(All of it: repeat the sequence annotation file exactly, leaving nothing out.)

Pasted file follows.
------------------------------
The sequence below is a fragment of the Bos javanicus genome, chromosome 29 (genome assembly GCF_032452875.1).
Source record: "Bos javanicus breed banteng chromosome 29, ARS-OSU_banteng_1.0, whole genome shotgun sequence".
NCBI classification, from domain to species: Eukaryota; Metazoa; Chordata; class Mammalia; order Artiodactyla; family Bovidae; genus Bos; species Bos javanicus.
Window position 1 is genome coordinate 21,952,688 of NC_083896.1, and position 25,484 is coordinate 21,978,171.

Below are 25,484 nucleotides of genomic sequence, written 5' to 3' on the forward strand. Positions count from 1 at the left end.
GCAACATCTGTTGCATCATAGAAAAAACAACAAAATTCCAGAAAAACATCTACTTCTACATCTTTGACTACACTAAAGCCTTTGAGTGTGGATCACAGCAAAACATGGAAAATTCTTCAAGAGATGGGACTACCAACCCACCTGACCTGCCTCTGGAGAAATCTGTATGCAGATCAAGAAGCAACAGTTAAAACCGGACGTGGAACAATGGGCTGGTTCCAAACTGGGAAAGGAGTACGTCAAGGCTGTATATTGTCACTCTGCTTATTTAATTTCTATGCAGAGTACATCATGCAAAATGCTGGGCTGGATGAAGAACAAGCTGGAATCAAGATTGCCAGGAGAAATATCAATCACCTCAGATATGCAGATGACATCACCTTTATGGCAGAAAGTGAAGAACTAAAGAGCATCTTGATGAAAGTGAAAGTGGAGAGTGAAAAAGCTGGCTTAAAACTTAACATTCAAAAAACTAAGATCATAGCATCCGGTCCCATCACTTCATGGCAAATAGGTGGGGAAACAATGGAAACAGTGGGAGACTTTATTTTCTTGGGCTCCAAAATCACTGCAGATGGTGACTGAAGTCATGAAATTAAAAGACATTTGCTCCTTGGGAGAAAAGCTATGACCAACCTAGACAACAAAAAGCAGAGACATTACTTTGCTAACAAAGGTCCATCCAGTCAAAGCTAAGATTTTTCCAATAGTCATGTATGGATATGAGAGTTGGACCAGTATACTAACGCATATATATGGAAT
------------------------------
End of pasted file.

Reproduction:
The sequence below is a fragment of the Bos javanicus genome, chromosome 29 (genome assembly GCF_032452875.1).
Source record: "Bos javanicus breed banteng chromosome 29, ARS-OSU_banteng_1.0, whole genome shotgun sequence".
NCBI classification, from domain to species: Eukaryota; Metazoa; Chordata; class Mammalia; order Artiodactyla; family Bovidae; genus Bos; species Bos javanicus.
Window position 1 is genome coordinate 21,952,688 of NC_083896.1, and position 25,484 is coordinate 21,978,171.

Below are 25,484 nucleotides of genomic sequence, written 5' to 3' on the forward strand. Positions count from 1 at the left end.
GCAACATCTGTTGCATCATAGAAAAAACAACAAAATTCCAGAAAAACATCTACTTCTACATCTTTGACTACACTAAAGCCTTTGAGTGTGGATCACAGCAAAACATGGAAAATTCTTCAAGAGATGGGACTACCAACCCACCTGACCTGCCTCTGGAGAAATCTGTATGCAGATCAAGAAGCAACAGTTAAAACCGGACGTGGAACAATGGGCTGGTTCCAAACTGGGAAAGGAGTACGTCAAGGCTGTATATTGTCACTCTGCTTATTTAATTTCTATGCAGAGTACATCATGCAAAATGCTGGGCTGGATGAAGAACAAGCTGGAATCAAGATTGCCAGGAGAAATATCAATCACCTCAGATATGCAGATGACATCACCTTTATGGCAGAAAGTGAAGAACTAAAGAGCATCTTGATGAAAGTGAAAGTGGAGAGTGAAAAAGCTGGCTTAAAACTTAACATTCAAAAAACTAAGATCATAGCATCCGGTCCCATCACTTCATGGCAAATAGGTGGGGAAACAATGGAAACAGTGGGAGACTTTATTTTCTTGGGCTCCAAAATCACTGCAGATGGTGACTGAAGTCATGAAATTAAAAGACATTTGCTCCTTGGGAGAAAAGCTATGACCAACCTAGACAACAAAAAGCAGAGACATTACTTTGCTAACAAAGGTCCATCCAGTCAAAGCTAAGATTTTTCCAATAGTCATGTATGGATATGAGAGTTGGACCAGTATACTAACGCATATATATGGAAT